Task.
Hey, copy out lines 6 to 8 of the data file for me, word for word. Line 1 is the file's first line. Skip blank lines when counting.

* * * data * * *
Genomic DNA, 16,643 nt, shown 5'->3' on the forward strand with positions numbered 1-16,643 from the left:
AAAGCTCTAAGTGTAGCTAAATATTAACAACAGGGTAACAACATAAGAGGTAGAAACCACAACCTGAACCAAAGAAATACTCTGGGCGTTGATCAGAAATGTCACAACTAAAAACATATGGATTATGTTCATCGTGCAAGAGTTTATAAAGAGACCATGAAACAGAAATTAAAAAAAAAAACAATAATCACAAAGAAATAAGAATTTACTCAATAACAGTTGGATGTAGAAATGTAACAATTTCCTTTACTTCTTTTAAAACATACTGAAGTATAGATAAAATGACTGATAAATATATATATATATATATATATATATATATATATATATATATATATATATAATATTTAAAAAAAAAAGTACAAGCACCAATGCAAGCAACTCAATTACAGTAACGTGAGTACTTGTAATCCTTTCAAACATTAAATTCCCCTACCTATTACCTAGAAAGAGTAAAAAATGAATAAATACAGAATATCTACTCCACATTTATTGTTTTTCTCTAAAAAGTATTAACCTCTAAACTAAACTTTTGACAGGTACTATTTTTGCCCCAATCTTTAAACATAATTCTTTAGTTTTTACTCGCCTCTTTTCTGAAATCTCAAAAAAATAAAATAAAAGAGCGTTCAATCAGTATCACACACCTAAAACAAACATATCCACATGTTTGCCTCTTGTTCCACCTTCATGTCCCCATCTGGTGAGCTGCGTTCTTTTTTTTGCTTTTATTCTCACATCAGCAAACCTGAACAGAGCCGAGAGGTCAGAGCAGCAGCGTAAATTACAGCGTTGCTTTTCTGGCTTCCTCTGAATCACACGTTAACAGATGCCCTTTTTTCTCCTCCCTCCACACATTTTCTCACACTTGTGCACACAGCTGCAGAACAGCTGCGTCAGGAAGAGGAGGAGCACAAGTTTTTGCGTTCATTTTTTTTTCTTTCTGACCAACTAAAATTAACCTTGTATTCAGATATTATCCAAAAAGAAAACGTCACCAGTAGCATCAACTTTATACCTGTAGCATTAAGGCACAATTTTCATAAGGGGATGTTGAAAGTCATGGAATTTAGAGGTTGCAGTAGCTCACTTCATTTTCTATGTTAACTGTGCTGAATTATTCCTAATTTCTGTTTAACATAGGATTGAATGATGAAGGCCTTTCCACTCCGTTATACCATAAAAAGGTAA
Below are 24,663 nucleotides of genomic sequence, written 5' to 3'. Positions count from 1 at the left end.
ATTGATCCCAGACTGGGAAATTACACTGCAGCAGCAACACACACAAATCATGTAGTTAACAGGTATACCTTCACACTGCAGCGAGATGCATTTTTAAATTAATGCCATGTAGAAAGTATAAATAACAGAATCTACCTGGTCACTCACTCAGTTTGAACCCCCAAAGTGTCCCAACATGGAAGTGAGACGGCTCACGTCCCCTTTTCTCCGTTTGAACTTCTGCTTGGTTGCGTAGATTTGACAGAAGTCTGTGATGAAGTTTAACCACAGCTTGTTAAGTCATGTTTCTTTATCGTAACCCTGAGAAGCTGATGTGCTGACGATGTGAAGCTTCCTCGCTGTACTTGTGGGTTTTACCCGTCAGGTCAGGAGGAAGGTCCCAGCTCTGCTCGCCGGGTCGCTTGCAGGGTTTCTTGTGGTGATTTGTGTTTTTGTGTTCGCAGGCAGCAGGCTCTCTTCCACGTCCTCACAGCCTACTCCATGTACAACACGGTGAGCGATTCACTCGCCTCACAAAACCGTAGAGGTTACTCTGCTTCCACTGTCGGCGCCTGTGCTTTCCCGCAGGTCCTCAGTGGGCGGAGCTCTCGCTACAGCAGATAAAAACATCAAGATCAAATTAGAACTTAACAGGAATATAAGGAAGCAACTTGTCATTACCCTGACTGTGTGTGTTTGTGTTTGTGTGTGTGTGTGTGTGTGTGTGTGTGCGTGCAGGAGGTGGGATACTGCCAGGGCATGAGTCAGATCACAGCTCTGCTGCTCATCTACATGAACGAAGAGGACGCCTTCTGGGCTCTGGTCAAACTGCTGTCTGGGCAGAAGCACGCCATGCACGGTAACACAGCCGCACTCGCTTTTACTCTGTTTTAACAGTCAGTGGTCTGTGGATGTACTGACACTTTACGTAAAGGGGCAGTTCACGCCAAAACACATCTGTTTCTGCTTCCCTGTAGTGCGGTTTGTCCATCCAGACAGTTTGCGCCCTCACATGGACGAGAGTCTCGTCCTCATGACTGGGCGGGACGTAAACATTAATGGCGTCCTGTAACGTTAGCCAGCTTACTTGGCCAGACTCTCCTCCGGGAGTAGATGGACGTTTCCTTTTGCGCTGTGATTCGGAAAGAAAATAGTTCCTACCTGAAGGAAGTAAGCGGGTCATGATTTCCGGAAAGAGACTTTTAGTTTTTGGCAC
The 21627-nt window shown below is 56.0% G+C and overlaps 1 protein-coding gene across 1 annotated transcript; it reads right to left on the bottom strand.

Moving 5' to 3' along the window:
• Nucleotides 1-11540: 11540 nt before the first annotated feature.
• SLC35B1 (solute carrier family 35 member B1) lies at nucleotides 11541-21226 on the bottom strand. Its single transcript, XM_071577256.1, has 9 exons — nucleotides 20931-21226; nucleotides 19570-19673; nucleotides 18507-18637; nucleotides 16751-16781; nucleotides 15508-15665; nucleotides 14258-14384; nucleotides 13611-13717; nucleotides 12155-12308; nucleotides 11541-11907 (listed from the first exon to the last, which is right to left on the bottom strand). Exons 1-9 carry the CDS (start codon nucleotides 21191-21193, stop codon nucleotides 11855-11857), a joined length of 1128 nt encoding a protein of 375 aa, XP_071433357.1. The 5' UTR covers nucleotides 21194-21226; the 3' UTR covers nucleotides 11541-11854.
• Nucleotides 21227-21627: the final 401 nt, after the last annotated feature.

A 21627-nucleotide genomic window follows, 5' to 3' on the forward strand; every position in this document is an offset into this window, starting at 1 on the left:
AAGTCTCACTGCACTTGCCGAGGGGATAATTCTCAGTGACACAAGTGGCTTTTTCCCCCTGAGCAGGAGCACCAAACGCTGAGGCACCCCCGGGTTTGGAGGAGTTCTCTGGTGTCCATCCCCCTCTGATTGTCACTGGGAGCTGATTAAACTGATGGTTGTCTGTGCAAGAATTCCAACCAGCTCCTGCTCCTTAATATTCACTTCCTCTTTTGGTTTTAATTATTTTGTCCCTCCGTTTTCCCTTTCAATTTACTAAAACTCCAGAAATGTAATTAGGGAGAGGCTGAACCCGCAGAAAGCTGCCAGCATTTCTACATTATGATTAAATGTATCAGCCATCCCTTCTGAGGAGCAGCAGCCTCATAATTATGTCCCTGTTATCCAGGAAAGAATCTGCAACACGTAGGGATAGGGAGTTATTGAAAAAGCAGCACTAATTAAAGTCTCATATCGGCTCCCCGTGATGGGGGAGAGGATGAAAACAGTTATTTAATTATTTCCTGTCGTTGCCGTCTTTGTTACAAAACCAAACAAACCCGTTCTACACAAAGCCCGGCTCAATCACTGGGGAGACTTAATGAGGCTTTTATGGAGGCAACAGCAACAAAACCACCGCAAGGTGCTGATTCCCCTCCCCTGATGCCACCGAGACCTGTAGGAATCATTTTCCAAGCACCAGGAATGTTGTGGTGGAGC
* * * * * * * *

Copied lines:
Moving 5' to 3' along the window:
• Nucleotides 1-11540: 11540 nt before the first annotated feature.
• SLC35B1 (solute carrier family 35 member B1) lies at nucleotides 11541-21226 on the bottom strand. Its single transcript, XM_071577256.1, has 9 exons — nucleotides 20931-21226; nucleotides 19570-19673; nucleotides 18507-18637; nucleotides 16751-16781; nucleotides 15508-15665; nucleotides 14258-14384; nucleotides 13611-13717; nucleotides 12155-12308; nucleotides 11541-11907 (listed from the first exon to the last, which is right to left on the bottom strand). Exons 1-9 carry the CDS (start codon nucleotides 21191-21193, stop codon nucleotides 11855-11857), a joined length of 1128 nt encoding a protein of 375 aa, XP_071433357.1. The 5' UTR covers nucleotides 21194-21226; the 3' UTR covers nucleotides 11541-11854.